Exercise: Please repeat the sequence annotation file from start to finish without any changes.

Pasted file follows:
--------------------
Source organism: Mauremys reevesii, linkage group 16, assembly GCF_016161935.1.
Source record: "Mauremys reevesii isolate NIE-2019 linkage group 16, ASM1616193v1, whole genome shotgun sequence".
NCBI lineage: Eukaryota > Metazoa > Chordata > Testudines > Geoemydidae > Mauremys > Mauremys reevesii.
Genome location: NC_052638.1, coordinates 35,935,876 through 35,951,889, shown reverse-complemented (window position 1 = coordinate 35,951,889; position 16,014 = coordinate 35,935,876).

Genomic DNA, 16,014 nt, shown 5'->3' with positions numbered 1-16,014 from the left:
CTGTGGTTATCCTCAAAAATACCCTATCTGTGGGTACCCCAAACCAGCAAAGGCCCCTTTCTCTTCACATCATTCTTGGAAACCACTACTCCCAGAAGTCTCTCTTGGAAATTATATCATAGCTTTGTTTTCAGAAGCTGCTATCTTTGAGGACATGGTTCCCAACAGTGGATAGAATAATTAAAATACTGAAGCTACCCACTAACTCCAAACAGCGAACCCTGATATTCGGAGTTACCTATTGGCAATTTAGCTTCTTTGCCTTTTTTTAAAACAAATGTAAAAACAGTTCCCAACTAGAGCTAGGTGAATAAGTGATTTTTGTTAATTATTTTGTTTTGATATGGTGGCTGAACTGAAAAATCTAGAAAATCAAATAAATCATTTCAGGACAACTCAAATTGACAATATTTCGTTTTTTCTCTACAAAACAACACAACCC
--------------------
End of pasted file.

Source organism: Mauremys reevesii, linkage group 16, assembly GCF_016161935.1.
Source record: "Mauremys reevesii isolate NIE-2019 linkage group 16, ASM1616193v1, whole genome shotgun sequence".
NCBI lineage: Eukaryota > Metazoa > Chordata > Testudines > Geoemydidae > Mauremys > Mauremys reevesii.
Genome location: NC_052638.1, coordinates 35,935,876 through 35,951,889, shown reverse-complemented (window position 1 = coordinate 35,951,889; position 16,014 = coordinate 35,935,876).

Genomic DNA, 16,014 nt, shown 5'->3' with positions numbered 1-16,014 from the left:
CTGTGGTTATCCTCAAAAATACCCTATCTGTGGGTACCCCAAACCAGCAAAGGCCCCTTTCTCTTCACATCATTCTTGGAAACCACTACTCCCAGAAGTCTCTCTTGGAAATTATATCATAGCTTTGTTTTCAGAAGCTGCTATCTTTGAGGACATGGTTCCCAACAGTGGATAGAATAATTAAAATACTGAAGCTACCCACTAACTCCAAACAGCGAACCCTGATATTCGGAGTTACCTATTGGCAATTTAGCTTCTTTGCCTTTTTTTAAAACAAATGTAAAAACAGTTCCCAACTAGAGCTAGGTGAATAAGTGATTTTTGTTAATTATTTTGTTTTGATATGGTGGCTGAACTGAAAAATCTAGAAAATCAAATAAATCATTTCAGGACAACTCAAATTGACAATATTTCGTTTTTTCTCTACAAAACAACACAACCC